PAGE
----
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Rick Hunter is a guy of few words – which makes an interview a little challenging. His bikes (and his slingshots) really do his talking for him. When I visited last month, after dodging redwoods on the road up from Santa Cruz, we talked about a few interesting bikes he had on hand…

BIKERUMOR: What do you think about the fixtures that are coming out?

RICK: Aw, they are awesome. I wish I had the money to buy one. I wish I had started on one of those, definitely. On my fixtures – you can do a bit more on them, build a wider variety of bikes, and not even bikes, other stuff besides bikes on them. All the pieces unbolt and you can set them up on different axes. Off this table or off these beams. A little cargo bike – you can’t really build one of those on an Anvil

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BIKERUMOR: Do you think that gives people an unfair advantage… there are really nice fixtures for frame builders now, there didn’t used to be so many.

RICK: Yeah, when I first started there wasn’t really anything like that. There were a few, but nothing that sophisticated. No mitering systems or anything like that. Now if you have ten grand or something, you can just get into it right away, now. But that’s just a small part of the whole frame-building process.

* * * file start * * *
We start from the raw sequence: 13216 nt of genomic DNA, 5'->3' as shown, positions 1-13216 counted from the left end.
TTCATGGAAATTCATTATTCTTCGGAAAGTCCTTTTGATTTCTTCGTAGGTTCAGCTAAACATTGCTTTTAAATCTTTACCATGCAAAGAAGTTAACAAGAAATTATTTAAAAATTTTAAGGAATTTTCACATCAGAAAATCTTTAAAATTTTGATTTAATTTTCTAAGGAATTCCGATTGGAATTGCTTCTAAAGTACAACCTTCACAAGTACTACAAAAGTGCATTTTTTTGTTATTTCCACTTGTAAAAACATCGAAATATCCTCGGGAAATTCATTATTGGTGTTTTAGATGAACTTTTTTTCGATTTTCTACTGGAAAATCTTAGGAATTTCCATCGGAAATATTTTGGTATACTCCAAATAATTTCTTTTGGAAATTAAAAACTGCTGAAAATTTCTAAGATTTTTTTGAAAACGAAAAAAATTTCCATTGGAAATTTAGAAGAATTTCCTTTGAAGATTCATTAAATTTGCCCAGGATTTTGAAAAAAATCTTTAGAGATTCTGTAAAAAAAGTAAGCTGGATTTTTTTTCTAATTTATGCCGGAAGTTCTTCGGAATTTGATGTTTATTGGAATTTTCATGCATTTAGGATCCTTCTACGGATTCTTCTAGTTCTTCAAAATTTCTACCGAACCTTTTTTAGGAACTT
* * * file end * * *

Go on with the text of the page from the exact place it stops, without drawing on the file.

BIKERUMOR: How long have you been out of this spot here?

RICK: Six years if I had to guess, maybe seven years. So this one didn’t really get away from me, but it’s kind of a crazy old bike.

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BIKERUMOR: What… is it?

RICK: Just a single speed mountain bike, 26in wheels, I built it a long time ago. And I rode it a lot too.

BIKERUMOR: With the twin tubes and everything. It’s a little twisted too… is that on purpose?

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RICK: Twisted? Oh, yeah, it’s kind of organic for sure. There aren’t a lot of straight lines. The head tube and seat tube are straight with the bottom bracket.

BIKERUMOR: Hey, man, however you get there. When did you build this?

RICK: Umm… mid 90’s?

BIKERUMOR: What’s it made out of? Why the twin tubes everywhere?

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RICK: Just chromoly. Straight gauge chromoly. Because I’d always wanted to make a bike out of one continuous piece of tubing. This is kind of the closest I ever got to it. I rode it for few years, for sure. Did a bunch of single speed racing on it. Took it out right after the first 24 hour in Moab in the single speed class. That’s when the Crusty Cups were happening in NorCal.

BIKERUMOR: “… Crusty Cups?”

RICK: An outlaw single speed series.

BIKERUMOR: How did you have it built up?

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RICK: 26in wheels. I had this unusual mismatch of crappy parts. I had an old Fat Chance box crown fork on it for a while. And then just some cantilevers I think. I think I put those cable stops on for gears… I stopped riding it a little after that point. I remember one Full Moon Derby I crashed into a ditch… I think the front end is a little bent on it.

BIKERUMOR: That’s so cool. Do you still have the first bike you built?